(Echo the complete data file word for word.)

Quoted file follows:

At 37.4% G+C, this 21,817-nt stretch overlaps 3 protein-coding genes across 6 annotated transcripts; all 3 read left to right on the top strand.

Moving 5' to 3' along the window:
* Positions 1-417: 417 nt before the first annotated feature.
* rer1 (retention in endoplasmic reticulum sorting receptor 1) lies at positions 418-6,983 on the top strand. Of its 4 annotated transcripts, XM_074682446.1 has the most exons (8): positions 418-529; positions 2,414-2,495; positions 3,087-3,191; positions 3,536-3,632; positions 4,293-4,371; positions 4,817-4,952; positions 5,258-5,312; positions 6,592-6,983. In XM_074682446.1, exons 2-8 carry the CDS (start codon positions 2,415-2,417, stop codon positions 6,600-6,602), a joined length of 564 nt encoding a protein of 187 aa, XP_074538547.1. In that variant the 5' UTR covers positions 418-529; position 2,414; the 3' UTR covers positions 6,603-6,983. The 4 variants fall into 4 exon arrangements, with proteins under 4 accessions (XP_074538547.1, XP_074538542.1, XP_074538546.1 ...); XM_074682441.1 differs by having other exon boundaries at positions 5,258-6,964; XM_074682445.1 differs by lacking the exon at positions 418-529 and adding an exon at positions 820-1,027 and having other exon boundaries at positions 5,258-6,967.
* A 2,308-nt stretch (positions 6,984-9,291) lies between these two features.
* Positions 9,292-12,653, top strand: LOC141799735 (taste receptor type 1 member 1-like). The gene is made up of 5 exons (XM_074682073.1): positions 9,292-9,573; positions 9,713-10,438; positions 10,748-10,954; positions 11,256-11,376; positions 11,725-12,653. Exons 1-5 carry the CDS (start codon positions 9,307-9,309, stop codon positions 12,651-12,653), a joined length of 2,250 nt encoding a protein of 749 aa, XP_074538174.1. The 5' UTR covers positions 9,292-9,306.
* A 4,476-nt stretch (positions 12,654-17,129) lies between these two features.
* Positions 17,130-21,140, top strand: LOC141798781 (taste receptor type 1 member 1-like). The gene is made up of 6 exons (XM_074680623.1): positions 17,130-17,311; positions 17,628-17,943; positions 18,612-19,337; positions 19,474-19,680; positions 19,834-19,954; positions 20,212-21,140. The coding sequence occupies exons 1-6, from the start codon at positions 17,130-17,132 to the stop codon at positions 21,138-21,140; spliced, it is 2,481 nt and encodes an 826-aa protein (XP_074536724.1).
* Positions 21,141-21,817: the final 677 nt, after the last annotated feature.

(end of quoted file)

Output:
At 37.4% G+C, this 21,817-nt stretch overlaps 3 protein-coding genes across 6 annotated transcripts; all 3 read left to right on the top strand.

Moving 5' to 3' along the window:
* Positions 1-417: 417 nt before the first annotated feature.
* rer1 (retention in endoplasmic reticulum sorting receptor 1) lies at positions 418-6,983 on the top strand. Of its 4 annotated transcripts, XM_074682446.1 has the most exons (8): positions 418-529; positions 2,414-2,495; positions 3,087-3,191; positions 3,536-3,632; positions 4,293-4,371; positions 4,817-4,952; positions 5,258-5,312; positions 6,592-6,983. In XM_074682446.1, exons 2-8 carry the CDS (start codon positions 2,415-2,417, stop codon positions 6,600-6,602), a joined length of 564 nt encoding a protein of 187 aa, XP_074538547.1. In that variant the 5' UTR covers positions 418-529; position 2,414; the 3' UTR covers positions 6,603-6,983. The 4 variants fall into 4 exon arrangements, with proteins under 4 accessions (XP_074538547.1, XP_074538542.1, XP_074538546.1 ...); XM_074682441.1 differs by having other exon boundaries at positions 5,258-6,964; XM_074682445.1 differs by lacking the exon at positions 418-529 and adding an exon at positions 820-1,027 and having other exon boundaries at positions 5,258-6,967.
* A 2,308-nt stretch (positions 6,984-9,291) lies between these two features.
* Positions 9,292-12,653, top strand: LOC141799735 (taste receptor type 1 member 1-like). The gene is made up of 5 exons (XM_074682073.1): positions 9,292-9,573; positions 9,713-10,438; positions 10,748-10,954; positions 11,256-11,376; positions 11,725-12,653. Exons 1-5 carry the CDS (start codon positions 9,307-9,309, stop codon positions 12,651-12,653), a joined length of 2,250 nt encoding a protein of 749 aa, XP_074538174.1. The 5' UTR covers positions 9,292-9,306.
* A 4,476-nt stretch (positions 12,654-17,129) lies between these two features.
* Positions 17,130-21,140, top strand: LOC141798781 (taste receptor type 1 member 1-like). The gene is made up of 6 exons (XM_074680623.1): positions 17,130-17,311; positions 17,628-17,943; positions 18,612-19,337; positions 19,474-19,680; positions 19,834-19,954; positions 20,212-21,140. The coding sequence occupies exons 1-6, from the start codon at positions 17,130-17,132 to the stop codon at positions 21,138-21,140; spliced, it is 2,481 nt and encodes an 826-aa protein (XP_074536724.1).
* Positions 21,141-21,817: the final 677 nt, after the last annotated feature.